Why Rays pitching coach considers Civale an 'artisan'

April 19th, 2024

This story was excerpted from Adam Berry’s Rays Beat newsletter. To read the full newsletter, click here. And subscribe to get it regularly in your inbox.

ST. PETERSBURG -- Two days after being traded from the Yankees to the Rays as part of a three-team deal, catcher took his place behind the plate to catch starter as Tampa Bay hosted Toronto at Tropicana Field.

Rortvedt did his research on Civale, talking as often as possible in the dugout and looking up information on Civale’s pitches the night before they worked together for the first time. Civale did his homework, too, pulling up what he called “a good amount of video” of Rortvedt catching last season to see how he set up behind the plate.

Rays pitching coach Kyle Snyder calls Civale an “artisan,” a skilled craft worker. Preparation is integral to his process, and that was only a small part.

“My goal with my prep is to make sure I’m in the best position I can be to set myself up for success, knowing that I’m not going to be perfect with every pitch,” Civale said on Thursday morning. “At the end of the day, the more prepared I am, the more comfortable I am out there, given any situation.”

Civale’s pregame work has played a major role in his strong start to the season. Heading into his scheduled start Sunday at Yankee Stadium, the 28-year-old right-hander has put together a 2.74 ERA with 26 strikeouts and only four walks in his first four outings. He already has three quality starts, two more than he had in 10 games for the Rays down the stretch last year after coming over in a Trade Deadline deal with Cleveland for prospect Kyle Manzardo.

“He's a unique mind in terms of how he approaches his starts,” Snyder said. “Some guys' preparedness is, 'I'm here, and I know I can out-stuff guys.' But other guys, such as Aaron, there's a lot that goes into his preparedness that translates into that confidence and he'll take it in the game.”

Civale said it starts with making sure he’s right physically. That is his priority in the three days after each outing. He’ll look back at his last outing to see what he did well and learn what he can do better. If he’s feeling good, and everything in his six-pitch arsenal is moving the way he wants, he can focus on how to attack the next lineup he’ll face.

After his between-starts bullpen session, typically two days before he pitches, Civale starts preparing his game plan. He said he’s tried everything during his career, from overpreparing (and overthinking) to relying on less information, but he’s found what he called a “good, happy medium right now.”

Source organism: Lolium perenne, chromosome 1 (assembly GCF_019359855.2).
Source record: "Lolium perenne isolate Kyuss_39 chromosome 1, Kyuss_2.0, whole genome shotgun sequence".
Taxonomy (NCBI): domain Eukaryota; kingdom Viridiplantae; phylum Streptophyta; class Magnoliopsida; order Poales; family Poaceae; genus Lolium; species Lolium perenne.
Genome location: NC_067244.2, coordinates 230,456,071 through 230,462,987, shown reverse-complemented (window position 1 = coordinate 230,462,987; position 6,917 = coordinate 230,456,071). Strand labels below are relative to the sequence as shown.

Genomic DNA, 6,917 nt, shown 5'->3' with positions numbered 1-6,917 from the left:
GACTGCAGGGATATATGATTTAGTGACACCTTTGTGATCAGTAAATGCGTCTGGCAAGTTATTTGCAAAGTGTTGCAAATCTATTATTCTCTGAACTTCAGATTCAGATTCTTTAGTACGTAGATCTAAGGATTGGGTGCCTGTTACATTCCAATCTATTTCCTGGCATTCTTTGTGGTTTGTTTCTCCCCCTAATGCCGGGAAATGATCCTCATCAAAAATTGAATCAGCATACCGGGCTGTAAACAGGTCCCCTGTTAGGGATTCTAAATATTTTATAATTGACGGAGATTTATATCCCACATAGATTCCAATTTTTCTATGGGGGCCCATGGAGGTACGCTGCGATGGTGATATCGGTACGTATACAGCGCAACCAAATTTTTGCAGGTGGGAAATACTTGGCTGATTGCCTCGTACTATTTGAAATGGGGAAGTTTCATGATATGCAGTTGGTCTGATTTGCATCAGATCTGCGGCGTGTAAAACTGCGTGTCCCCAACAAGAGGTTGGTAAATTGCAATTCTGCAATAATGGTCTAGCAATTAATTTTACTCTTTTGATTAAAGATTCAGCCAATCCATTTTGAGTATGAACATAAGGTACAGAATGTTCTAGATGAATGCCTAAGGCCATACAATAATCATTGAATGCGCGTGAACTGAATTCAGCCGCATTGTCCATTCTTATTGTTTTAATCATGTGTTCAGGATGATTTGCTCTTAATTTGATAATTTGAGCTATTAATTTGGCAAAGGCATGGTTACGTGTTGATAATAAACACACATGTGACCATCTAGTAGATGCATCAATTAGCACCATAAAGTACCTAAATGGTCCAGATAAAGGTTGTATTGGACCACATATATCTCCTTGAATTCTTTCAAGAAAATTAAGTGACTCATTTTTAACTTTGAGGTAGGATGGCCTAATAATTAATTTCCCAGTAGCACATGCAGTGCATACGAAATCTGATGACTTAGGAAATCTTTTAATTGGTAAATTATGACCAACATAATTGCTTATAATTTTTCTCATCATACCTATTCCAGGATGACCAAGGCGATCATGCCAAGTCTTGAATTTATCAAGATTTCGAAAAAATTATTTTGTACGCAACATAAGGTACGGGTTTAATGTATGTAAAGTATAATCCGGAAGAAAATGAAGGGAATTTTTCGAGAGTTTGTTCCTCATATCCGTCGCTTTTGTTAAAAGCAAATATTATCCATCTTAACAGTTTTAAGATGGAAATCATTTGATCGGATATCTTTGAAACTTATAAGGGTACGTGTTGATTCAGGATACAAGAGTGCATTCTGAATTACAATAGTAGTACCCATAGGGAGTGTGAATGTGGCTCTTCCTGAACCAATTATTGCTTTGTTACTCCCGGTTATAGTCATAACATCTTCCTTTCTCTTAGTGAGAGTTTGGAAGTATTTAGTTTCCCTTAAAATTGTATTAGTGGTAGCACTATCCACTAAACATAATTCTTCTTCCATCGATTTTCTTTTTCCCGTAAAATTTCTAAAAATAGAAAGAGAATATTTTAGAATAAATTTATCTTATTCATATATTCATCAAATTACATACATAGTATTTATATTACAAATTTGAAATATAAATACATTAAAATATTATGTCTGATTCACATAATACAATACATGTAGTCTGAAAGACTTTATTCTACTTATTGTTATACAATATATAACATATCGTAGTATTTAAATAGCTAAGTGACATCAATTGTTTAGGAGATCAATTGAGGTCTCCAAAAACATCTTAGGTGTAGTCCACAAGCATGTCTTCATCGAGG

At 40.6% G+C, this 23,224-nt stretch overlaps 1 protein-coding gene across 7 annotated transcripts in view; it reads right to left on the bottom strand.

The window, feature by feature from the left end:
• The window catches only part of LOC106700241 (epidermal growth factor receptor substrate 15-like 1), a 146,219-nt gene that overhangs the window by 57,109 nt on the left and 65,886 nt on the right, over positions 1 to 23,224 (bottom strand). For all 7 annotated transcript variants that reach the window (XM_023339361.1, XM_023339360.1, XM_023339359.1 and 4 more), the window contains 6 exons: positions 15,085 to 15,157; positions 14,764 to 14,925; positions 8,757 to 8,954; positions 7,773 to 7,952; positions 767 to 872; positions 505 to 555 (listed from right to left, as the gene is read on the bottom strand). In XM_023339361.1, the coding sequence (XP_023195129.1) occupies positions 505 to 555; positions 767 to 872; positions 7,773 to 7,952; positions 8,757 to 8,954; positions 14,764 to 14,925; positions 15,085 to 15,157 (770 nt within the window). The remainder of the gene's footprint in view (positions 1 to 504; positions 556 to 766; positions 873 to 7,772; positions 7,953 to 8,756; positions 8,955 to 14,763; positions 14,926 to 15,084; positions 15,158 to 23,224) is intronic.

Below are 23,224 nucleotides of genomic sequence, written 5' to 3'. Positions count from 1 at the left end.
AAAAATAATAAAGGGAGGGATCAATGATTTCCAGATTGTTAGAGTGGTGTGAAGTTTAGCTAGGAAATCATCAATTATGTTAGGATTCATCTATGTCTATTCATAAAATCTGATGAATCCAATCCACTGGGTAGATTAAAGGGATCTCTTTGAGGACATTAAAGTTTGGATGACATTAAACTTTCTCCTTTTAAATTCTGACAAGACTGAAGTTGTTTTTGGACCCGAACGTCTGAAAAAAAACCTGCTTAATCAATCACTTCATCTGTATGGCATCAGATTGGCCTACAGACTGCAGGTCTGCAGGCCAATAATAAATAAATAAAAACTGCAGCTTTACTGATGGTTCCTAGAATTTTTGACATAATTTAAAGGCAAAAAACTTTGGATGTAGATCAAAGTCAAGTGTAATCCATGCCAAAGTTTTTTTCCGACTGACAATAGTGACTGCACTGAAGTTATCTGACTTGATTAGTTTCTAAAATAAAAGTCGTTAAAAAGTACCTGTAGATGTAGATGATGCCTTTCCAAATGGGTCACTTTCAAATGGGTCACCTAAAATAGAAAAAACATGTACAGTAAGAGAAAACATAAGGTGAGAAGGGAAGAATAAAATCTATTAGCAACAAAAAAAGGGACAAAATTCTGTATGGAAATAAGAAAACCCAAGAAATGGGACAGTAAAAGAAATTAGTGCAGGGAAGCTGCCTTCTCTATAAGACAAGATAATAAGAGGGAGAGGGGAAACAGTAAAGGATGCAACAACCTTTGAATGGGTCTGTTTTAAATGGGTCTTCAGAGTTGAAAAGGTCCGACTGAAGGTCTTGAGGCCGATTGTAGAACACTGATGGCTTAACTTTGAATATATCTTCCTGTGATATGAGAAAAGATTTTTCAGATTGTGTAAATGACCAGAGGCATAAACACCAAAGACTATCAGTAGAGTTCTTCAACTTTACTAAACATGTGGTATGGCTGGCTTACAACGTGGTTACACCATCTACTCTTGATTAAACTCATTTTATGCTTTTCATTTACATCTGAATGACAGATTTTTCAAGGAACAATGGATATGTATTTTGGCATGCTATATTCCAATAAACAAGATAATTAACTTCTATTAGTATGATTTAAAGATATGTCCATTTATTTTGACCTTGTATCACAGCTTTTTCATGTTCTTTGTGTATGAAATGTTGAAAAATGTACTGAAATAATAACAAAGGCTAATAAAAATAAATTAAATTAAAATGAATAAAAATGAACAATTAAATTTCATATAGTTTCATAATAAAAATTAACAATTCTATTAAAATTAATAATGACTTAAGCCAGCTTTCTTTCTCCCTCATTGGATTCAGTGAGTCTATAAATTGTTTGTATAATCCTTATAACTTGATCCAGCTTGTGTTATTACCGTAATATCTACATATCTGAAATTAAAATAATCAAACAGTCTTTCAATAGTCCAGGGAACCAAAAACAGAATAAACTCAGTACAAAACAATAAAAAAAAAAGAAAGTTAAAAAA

“It's just fun to go out there and watch how he dissects lineups,” Rays starter Zack Littell said. “Civale does a lot of homework and has a really good idea of what he wants to do going into the game, and he's also really good at executing that plan.”

That’s mostly because Civale has learned how he learns best.

“I wish I knew it going back to school,” he said, dryly. “I could have understood history and English a little better.”

For one, he’s a visual learner. He can process a written scouting report just fine, he said, but words aren’t going to stick with him as well as videos or charts conveying the same information. He wants to see hitters’ stances and swings as much as possible to get a feel for where he can attack and where he has little room for error, even allowing for the possibility that his command won’t be pinpoint on every pitch.

He makes himself so familiar with each hitter that he proved to be pretty good -- albeit “a little bit worse at it as it’s gone on,” he said, grinning -- at the “Batter Up!” game, which challenges you to guess hitters based only on silhouettes of their stances and swings.

“The more prep work I can do going into a game, putting myself into situations, the more it feels comfortable out there,” he said. “A lot of that revolves around watching hitters’ swings and just understanding, when I see this guy in the box, then I can trigger those memories that I have from studying going in there.”

The second part is when Civale prepares. Even in school, he found he was better off studying right before tests, not trying to spread it out over several weeks. He’s the same way now, typically taking his deep dive into a lineup the night before or the day of his start. He wants the most recent information to be the most relevant information.

“Most athletes will tell you a short-term memory is the best one,” he said. “We have trained that for a lot of positive reasons, but prep-wise, it could be a negative. I like to keep that as fresh as possible.”